On one occasion an expert in the law stood up to test Jesus. “Teacher,” he asked, “what must I do to inherit eternal life?” “What is written in the Law?” he replied. “How do you read it?” He answered: ” ‘Love the Lord your God with all your heart and with all your soul and with all your strength and with all your mind’; and, ‘Love your neighbor as yourself.'”

“You have answered correctly,” Jesus replied. “Do this and you will live.”  But he wanted to justify himself, so he asked Jesus, “And who is my neighbor?”

In reply Jesus said: “A man was going down from Jerusalem to Jericho, when he fell into the hands of robbers. They stripped him of his clothes, beat him and went away, leaving him half dead. A priest happened to be going down the same road, and when he saw the man, he passed by on the other side. So too, a Levite, when he came to the place and saw him, passed by on the other side. But a Samaritan, as he traveled, came where the man was; and when he saw him, he took pity on him. He went to him and bandaged his wounds, pouring on oil and wine. Then he put the man on his own donkey, took him to an inn and took care of him. The next day he took out two silver coins and gave them to the innkeeper. ‘Look after him,’ he said, ‘and when I return, I will reimburse you for any extra expense you may have.’

“Which of these three do you think was a neighbor to the man who fell into the hands of robbers?”

The expert in the law replied, “The one who had mercy on him.” Jesus told him, “Go and do likewise.”


The charity of Christ is the source in us of all our merits before God. Grace, by uniting us to Christ in active love, ensures the supernatural quality of our acts and consequently their merit before God and before men. The saints have always had a lively awareness that their merits were pure grace.

“After earth’s exile, I hope to go and enjoy you in the fatherland, but I do not want to lay up merits for heaven. I want to work for your love alone. In the evening of this life, I shall appear before you with empty hands, for I do not ask you, Lord, to count my works. All our justice is blemished in your eyes. I wish, then, to be clothed in your own justice and to receive from your love the eternal possession of yourself.” –  (St. Therese, Story of a Soul) “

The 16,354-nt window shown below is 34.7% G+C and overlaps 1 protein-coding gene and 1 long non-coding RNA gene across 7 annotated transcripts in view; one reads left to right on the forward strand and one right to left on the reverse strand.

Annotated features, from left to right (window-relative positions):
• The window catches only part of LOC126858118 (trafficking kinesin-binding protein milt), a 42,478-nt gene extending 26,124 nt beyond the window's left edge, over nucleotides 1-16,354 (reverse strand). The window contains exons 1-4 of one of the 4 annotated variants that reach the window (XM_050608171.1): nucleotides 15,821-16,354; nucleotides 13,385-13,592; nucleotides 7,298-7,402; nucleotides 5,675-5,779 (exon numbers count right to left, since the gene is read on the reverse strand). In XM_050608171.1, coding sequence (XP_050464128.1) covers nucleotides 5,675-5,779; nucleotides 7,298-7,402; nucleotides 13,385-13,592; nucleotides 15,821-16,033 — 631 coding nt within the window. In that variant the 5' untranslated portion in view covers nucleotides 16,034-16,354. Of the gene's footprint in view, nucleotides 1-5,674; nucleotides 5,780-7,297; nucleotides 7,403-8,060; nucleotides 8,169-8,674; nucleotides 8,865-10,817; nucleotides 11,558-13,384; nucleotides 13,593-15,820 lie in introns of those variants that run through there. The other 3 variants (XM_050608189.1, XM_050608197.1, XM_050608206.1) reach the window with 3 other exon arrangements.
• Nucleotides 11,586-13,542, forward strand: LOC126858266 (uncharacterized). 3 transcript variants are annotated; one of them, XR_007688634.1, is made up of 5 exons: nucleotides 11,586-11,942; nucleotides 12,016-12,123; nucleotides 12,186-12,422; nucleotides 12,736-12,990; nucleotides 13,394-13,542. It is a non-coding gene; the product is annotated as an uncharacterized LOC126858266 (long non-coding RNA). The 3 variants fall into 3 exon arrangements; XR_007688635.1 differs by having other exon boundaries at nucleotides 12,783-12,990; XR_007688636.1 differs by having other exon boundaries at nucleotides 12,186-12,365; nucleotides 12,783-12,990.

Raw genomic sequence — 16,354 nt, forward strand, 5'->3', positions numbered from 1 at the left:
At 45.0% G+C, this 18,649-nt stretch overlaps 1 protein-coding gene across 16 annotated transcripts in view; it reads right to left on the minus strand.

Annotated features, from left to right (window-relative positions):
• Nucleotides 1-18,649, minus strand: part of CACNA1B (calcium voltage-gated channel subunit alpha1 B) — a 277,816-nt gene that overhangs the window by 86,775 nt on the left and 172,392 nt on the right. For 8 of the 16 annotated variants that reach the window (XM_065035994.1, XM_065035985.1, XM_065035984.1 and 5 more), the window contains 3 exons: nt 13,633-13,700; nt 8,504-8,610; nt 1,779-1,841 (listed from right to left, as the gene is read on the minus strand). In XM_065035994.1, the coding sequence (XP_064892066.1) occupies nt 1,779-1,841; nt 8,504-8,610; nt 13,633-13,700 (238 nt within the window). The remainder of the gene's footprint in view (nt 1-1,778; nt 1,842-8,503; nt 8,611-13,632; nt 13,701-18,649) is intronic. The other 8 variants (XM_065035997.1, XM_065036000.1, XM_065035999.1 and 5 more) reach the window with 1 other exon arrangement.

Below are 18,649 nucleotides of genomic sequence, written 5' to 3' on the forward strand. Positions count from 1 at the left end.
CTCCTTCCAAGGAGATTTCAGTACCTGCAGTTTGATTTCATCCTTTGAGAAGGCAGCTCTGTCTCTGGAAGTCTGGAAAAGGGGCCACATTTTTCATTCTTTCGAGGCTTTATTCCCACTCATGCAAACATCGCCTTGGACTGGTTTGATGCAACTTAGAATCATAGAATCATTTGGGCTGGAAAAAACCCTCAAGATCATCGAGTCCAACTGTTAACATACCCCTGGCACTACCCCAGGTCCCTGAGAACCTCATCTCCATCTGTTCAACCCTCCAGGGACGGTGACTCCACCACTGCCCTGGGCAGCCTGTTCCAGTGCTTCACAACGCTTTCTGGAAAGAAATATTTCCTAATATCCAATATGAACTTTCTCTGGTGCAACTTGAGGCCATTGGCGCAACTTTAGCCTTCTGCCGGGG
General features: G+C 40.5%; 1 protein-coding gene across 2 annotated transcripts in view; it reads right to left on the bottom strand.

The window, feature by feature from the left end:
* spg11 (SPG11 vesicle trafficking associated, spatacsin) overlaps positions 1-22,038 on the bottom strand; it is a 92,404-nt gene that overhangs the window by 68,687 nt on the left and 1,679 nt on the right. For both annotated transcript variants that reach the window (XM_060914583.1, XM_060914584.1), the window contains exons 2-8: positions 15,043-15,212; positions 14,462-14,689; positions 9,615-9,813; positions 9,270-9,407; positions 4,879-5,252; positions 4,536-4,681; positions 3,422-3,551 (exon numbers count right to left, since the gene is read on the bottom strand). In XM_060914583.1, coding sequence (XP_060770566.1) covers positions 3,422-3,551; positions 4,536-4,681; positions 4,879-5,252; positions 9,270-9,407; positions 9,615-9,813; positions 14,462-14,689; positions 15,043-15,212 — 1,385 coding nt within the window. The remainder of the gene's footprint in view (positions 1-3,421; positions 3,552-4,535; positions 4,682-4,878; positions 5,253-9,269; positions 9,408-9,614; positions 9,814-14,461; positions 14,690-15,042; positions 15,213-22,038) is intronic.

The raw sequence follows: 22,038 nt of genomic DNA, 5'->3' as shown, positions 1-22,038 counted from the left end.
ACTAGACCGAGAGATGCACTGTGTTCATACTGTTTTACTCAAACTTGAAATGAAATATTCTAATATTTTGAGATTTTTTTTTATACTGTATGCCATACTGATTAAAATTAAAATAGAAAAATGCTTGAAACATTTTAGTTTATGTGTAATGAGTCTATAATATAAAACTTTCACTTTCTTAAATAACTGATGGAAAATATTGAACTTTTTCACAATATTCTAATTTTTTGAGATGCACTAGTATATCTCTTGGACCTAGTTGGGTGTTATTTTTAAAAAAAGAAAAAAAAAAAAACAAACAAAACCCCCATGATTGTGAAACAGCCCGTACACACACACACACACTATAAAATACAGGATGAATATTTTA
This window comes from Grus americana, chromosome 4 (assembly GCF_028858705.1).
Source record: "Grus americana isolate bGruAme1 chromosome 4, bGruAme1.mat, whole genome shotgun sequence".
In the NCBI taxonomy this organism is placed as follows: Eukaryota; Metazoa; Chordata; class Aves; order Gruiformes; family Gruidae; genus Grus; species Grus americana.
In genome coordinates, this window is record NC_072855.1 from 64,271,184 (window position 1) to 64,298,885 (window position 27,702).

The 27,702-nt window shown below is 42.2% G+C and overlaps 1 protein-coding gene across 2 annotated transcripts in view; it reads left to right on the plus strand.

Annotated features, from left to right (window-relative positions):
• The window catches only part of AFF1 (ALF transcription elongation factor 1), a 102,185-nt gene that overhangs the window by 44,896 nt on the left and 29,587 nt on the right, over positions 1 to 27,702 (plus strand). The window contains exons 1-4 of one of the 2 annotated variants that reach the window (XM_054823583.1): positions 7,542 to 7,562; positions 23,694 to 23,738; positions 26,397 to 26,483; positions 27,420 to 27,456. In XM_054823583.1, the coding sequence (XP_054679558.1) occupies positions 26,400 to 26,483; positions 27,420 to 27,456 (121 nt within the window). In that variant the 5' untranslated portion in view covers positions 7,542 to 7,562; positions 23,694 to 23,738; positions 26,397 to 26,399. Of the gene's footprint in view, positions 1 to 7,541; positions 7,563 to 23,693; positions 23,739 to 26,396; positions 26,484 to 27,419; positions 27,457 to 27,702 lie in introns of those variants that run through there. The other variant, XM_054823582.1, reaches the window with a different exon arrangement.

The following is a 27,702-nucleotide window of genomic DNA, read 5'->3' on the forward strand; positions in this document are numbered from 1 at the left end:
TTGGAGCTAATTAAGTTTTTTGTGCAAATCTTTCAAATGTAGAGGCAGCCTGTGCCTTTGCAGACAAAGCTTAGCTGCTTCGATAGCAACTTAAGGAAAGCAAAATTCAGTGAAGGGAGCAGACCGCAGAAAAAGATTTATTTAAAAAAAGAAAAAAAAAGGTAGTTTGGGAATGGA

Christ has given us a share in his own life through death on the cross and Resurrection, and so we must be as Christs for one another and give in the same way. “To whom much is given, much is expected.” To those who call themselves Christian has been given more than to anyone else in the world.

“By charity, we love God above all things and our neighbor as ourselves for love of God. Charity, the form of all the virtues, binds everything together in perfect harmony (Col 3:14).” The charity of the Samaritan made him pleasing in God’s eyes, though to Jews he was a heretic and an outcast, judged condemned. The priest, a leader and holy man among the Jewish people fell short in God’s eyes, for he was without charity.

“Christ died out of love for us, while we were still enemies. (Romans 5:10) The Lord asks us to love as he does, even our enemies, to make ourselves the neighbor of those farthest away, and to love children and the poor as Christ himself. Why charity? To share in Gods life and love and thus be happy. Living the virtue of charity bears the fruit of divine love and a foretaste of heaven which is the state of perfect fulfillment and eternal happiness in the presence of the living God.

“The fruits of charity are joy, peace, and mercy; charity demands beneficence and fraternal correction; it is benevolence; it fosters reciprocity and remains disinterested and generous; it is friendship and communion: Love is itself the fulfillment of all our works. There is the goal; that is why we run: we run toward it, and once we reach it, in it we shall find rest.” (CCC 1829)

How is charity lost? God has given us free will, and therefore we must cooperate with his grace and freely choose to do His will. If we choose to break his law with sufficient reflection and full consent of the will, we loose the virtue of charity having sinned mortally. Venial sins weaken charity and can lead to mortal sin. Charity is our greatest gift and our greatest call. St. Pauls hymn on charity mught be the most beautiful in all of Scripture.

“If I . . . have not charity,” says the Apostle, “I am nothing.” Whatever my privilege, service, or even virtue, “if I . . . have not charity, I gain nothing.” Charity is superior to all the virtues. It is the first of the theological virtues: “So faith, hope, charity abide, these three. But the greatest of these is charity.” We must love all, including our enemies, and must pray for them or we are without charity and therefore without God’s love. Let us begin now the regular practice of prayer for our enemies as well as for those who love us that the doors of heaven may not be shut against us.

Our burden and privilege as Christians is to be held to the very highest standards of conduct in thought, word and deed: Christ Jesus Himself. We desire to live abundantly, that is forever, and only in Christ is found such abundant life. If we would live forever we must begin now to live in Christ and persist in this life until the end.

– – – reflection by Fr Abraham Muruppel